Yuri Yeremin is the director of Three Farces and a Funeral and Ivanov and acting/directing instructor in the American Repertory Theater/Moscow Art Theater Institute for Advanced Theater Training at Harvard University.  Mr. Yeremin is one Russia's leading directors and master teachers of acting and directing. As Artistic Director of the Central Soviet Army Theatre (1981–1987) and current Artistic Director of Moscow Pushkin Theatre (since 1987), he has directed a number of productions, including The Idiot and The Possessed by Dostoevsky, The Old Man by Gorky, Ward No. 6 by Chekhov, The Inspector General by Gogol, Madame Bovary by Flaubert, and Paper Nickelodeon by Chervinsky. His production of Ward No. 6 has toured extensively all through Europe, the United States, and Canada and was a part of the New York International Theatre Festival. Mr. Yeremin has directed and lectured throughout Europe and the United States, where he directed at the Hartford Stage Company and participated in the O'Neill Theatre Center Program in Waterford, Connecticut. His 1997 production of Shelter—based on Gorky's Lower Depths—at the American Studio of the Moscow Art Theatre was regarded among the best productions of the season. He is the recipient of several high awards for artistic excellence, including Russian and French decorations and the title of People's Artist of Russia.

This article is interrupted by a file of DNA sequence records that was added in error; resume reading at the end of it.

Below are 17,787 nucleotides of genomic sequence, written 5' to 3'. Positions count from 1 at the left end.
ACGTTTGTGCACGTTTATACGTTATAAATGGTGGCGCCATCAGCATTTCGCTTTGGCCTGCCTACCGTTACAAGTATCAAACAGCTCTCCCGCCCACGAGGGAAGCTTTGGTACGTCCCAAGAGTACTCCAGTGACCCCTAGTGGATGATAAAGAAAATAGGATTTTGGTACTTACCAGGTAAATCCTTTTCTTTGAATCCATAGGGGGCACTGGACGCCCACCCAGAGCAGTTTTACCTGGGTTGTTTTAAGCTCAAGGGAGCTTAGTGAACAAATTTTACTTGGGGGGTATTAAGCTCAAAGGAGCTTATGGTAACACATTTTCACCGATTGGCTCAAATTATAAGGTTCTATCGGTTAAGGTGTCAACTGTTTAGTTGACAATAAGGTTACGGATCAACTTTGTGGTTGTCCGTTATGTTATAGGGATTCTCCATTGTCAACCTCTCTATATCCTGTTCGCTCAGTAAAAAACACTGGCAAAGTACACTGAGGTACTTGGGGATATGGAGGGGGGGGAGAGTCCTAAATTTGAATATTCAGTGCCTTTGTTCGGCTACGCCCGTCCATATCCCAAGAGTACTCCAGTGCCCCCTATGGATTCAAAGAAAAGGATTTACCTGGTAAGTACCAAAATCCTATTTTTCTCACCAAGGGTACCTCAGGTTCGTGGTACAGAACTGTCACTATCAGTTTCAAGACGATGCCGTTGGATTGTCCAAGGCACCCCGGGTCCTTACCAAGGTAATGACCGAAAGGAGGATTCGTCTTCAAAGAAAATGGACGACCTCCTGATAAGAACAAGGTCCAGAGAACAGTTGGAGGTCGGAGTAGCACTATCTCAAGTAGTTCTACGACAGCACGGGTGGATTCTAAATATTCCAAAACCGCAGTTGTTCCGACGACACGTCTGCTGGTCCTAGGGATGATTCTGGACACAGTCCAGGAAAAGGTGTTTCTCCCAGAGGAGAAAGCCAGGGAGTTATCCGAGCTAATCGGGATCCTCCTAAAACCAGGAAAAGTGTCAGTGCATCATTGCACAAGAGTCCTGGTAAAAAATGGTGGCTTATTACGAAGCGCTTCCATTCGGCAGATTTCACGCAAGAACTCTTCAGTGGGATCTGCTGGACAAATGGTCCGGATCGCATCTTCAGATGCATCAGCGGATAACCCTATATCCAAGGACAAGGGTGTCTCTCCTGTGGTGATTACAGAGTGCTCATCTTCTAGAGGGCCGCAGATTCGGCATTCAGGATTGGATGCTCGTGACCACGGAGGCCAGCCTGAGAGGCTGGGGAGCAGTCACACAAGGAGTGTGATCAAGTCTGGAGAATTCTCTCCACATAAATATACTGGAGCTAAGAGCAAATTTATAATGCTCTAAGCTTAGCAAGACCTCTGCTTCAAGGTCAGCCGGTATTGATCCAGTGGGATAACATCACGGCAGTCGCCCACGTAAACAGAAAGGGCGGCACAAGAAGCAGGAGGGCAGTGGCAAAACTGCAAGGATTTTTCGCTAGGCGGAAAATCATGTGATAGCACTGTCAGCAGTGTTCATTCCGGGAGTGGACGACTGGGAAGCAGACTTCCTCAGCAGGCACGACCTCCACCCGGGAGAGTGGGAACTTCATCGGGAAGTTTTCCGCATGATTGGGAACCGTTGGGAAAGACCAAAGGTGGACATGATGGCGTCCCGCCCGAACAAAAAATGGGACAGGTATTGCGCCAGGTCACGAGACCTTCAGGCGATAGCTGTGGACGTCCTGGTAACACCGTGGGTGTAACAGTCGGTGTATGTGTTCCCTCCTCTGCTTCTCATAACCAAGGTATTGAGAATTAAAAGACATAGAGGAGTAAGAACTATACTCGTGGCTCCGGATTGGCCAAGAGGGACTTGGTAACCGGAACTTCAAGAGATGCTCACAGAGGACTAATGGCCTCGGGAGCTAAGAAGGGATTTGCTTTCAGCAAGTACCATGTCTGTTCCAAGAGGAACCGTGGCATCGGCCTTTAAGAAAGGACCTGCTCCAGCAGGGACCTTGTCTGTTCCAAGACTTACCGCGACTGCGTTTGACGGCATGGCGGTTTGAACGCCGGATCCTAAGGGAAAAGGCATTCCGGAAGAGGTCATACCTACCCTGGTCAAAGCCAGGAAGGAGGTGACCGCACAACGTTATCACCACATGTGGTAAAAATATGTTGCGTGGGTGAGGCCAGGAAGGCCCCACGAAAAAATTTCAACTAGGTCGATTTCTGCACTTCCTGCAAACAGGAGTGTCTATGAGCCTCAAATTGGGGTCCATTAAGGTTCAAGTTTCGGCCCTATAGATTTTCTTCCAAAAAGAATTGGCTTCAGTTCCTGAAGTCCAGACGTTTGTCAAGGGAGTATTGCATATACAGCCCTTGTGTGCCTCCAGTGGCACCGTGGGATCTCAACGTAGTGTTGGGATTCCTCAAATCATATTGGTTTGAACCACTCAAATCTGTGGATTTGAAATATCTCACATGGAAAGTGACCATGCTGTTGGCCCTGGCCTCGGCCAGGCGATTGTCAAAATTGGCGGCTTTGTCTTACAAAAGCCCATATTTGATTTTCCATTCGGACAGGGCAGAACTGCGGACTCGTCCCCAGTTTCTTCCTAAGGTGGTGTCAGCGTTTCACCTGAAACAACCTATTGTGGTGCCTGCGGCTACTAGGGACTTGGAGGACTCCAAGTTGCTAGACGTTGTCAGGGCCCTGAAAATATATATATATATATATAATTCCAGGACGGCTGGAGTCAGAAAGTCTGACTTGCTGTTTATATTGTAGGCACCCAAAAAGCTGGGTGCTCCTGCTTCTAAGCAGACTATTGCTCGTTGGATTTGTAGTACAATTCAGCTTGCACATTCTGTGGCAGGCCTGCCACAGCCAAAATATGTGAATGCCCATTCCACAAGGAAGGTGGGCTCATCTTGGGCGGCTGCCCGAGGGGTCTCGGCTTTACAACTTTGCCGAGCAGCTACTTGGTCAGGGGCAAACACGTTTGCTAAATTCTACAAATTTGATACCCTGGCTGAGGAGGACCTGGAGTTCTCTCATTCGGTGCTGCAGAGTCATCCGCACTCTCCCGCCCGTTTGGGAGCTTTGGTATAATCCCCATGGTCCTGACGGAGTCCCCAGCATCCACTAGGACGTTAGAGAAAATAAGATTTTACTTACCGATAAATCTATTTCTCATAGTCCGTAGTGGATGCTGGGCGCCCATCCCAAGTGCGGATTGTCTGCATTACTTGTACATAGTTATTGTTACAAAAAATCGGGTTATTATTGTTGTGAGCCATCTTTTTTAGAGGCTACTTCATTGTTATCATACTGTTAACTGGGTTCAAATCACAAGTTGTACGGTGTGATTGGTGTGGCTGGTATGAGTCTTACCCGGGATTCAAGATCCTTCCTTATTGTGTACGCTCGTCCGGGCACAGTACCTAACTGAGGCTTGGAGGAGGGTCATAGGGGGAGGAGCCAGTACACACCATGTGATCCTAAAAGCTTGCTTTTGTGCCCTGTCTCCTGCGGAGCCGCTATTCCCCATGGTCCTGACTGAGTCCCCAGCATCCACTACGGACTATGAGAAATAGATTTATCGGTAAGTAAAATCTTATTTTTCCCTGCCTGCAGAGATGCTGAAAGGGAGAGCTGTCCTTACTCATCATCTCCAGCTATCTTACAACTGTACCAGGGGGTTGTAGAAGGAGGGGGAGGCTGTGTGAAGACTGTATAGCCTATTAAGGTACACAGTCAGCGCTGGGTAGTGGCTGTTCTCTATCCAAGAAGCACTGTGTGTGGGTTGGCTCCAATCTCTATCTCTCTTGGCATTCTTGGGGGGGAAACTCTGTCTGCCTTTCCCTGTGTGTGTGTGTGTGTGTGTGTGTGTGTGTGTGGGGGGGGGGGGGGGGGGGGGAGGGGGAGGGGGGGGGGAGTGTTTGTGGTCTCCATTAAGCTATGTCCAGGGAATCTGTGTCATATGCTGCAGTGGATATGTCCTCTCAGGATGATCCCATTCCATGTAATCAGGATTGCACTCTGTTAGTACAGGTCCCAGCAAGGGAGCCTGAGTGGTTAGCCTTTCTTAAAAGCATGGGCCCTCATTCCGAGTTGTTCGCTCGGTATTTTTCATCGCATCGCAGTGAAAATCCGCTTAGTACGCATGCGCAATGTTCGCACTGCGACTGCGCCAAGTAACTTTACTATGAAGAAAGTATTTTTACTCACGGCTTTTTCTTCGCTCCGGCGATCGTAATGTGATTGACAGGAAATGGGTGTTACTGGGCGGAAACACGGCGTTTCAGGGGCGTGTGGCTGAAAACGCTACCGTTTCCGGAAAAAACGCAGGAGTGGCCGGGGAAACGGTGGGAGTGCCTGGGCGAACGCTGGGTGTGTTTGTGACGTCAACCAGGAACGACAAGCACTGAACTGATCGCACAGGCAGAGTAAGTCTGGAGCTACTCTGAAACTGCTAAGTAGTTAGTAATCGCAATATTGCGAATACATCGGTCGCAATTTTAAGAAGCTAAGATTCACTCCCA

View full biography

Set design by

Scott Bradley

Set design by

Scott Bradley